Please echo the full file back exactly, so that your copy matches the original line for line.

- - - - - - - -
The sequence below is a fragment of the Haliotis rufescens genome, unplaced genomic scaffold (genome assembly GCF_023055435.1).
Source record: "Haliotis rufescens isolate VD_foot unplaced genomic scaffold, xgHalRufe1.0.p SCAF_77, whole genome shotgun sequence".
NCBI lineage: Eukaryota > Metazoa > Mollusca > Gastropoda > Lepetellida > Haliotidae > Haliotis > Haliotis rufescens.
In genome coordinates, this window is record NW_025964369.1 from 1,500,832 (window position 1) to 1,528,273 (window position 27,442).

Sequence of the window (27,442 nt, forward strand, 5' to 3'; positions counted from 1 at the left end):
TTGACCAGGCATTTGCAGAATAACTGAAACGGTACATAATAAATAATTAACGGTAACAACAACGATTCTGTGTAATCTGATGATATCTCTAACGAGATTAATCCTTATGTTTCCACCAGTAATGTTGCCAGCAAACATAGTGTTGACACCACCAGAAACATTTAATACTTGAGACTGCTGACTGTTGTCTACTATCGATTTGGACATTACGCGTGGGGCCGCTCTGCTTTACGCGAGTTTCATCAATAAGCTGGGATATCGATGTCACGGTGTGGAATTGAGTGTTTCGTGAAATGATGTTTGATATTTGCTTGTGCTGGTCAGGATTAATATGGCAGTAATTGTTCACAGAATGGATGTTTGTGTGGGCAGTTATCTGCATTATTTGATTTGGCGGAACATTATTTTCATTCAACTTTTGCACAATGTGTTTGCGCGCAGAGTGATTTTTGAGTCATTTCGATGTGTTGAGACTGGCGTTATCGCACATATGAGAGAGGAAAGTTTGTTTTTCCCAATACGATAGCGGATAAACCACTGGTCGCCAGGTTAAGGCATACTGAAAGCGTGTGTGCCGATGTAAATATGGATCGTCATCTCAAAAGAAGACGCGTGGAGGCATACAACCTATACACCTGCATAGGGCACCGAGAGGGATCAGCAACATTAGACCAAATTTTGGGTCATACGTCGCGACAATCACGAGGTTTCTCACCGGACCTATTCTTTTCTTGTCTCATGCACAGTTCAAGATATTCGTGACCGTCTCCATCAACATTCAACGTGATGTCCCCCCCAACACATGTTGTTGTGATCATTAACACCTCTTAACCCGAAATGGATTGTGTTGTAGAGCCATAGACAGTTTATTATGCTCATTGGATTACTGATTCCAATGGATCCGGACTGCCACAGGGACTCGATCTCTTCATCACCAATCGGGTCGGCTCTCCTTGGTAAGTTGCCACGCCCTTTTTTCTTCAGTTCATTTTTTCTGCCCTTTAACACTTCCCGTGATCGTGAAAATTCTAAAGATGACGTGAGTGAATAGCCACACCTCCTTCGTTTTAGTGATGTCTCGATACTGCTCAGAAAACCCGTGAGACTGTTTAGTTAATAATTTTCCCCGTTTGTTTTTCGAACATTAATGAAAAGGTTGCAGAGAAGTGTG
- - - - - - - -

The sequence below is a fragment of the Haliotis rufescens genome, unplaced genomic scaffold (genome assembly GCF_023055435.1).
Source record: "Haliotis rufescens isolate VD_foot unplaced genomic scaffold, xgHalRufe1.0.p SCAF_77, whole genome shotgun sequence".
NCBI lineage: Eukaryota > Metazoa > Mollusca > Gastropoda > Lepetellida > Haliotidae > Haliotis > Haliotis rufescens.
In genome coordinates, this window is record NW_025964369.1 from 1,500,832 (window position 1) to 1,528,273 (window position 27,442).

Sequence of the window (27,442 nt, forward strand, 5' to 3'; positions counted from 1 at the left end):
TTGACCAGGCATTTGCAGAATAACTGAAACGGTACATAATAAATAATTAACGGTAACAACAACGATTCTGTGTAATCTGATGATATCTCTAACGAGATTAATCCTTATGTTTCCACCAGTAATGTTGCCAGCAAACATAGTGTTGACACCACCAGAAACATTTAATACTTGAGACTGCTGACTGTTGTCTACTATCGATTTGGACATTACGCGTGGGGCCGCTCTGCTTTACGCGAGTTTCATCAATAAGCTGGGATATCGATGTCACGGTGTGGAATTGAGTGTTTCGTGAAATGATGTTTGATATTTGCTTGTGCTGGTCAGGATTAATATGGCAGTAATTGTTCACAGAATGGATGTTTGTGTGGGCAGTTATCTGCATTATTTGATTTGGCGGAACATTATTTTCATTCAACTTTTGCACAATGTGTTTGCGCGCAGAGTGATTTTTGAGTCATTTCGATGTGTTGAGACTGGCGTTATCGCACATATGAGAGAGGAAAGTTTGTTTTTCCCAATACGATAGCGGATAAACCACTGGTCGCCAGGTTAAGGCATACTGAAAGCGTGTGTGCCGATGTAAATATGGATCGTCATCTCAAAAGAAGACGCGTGGAGGCATACAACCTATACACCTGCATAGGGCACCGAGAGGGATCAGCAACATTAGACCAAATTTTGGGTCATACGTCGCGACAATCACGAGGTTTCTCACCGGACCTATTCTTTTCTTGTCTCATGCACAGTTCAAGATATTCGTGACCGTCTCCATCAACATTCAACGTGATGTCCCCCCCAACACATGTTGTTGTGATCATTAACACCTCTTAACCCGAAATGGATTGTGTTGTAGAGCCATAGACAGTTTATTATGCTCATTGGATTACTGATTCCAATGGATCCGGACTGCCACAGGGACTCGATCTCTTCATCACCAATCGGGTCGGCTCTCCTTGGTAAGTTGCCACGCCCTTTTTTCTTCAGTTCATTTTTTCTGCCCTTTAACACTTCCCGTGATCGTGAAAATTCTAAAGATGACGTGAGTGAATAGCCACACCTCCTTCGTTTTAGTGATGTCTCGATACTGCTCAGAAAACCCGTGAGACTGTTTAGTTAATAATTTTCCCCGTTTGTTTTTCGAACATTAATGAAAAGGTTGCAGAGAAGTGTG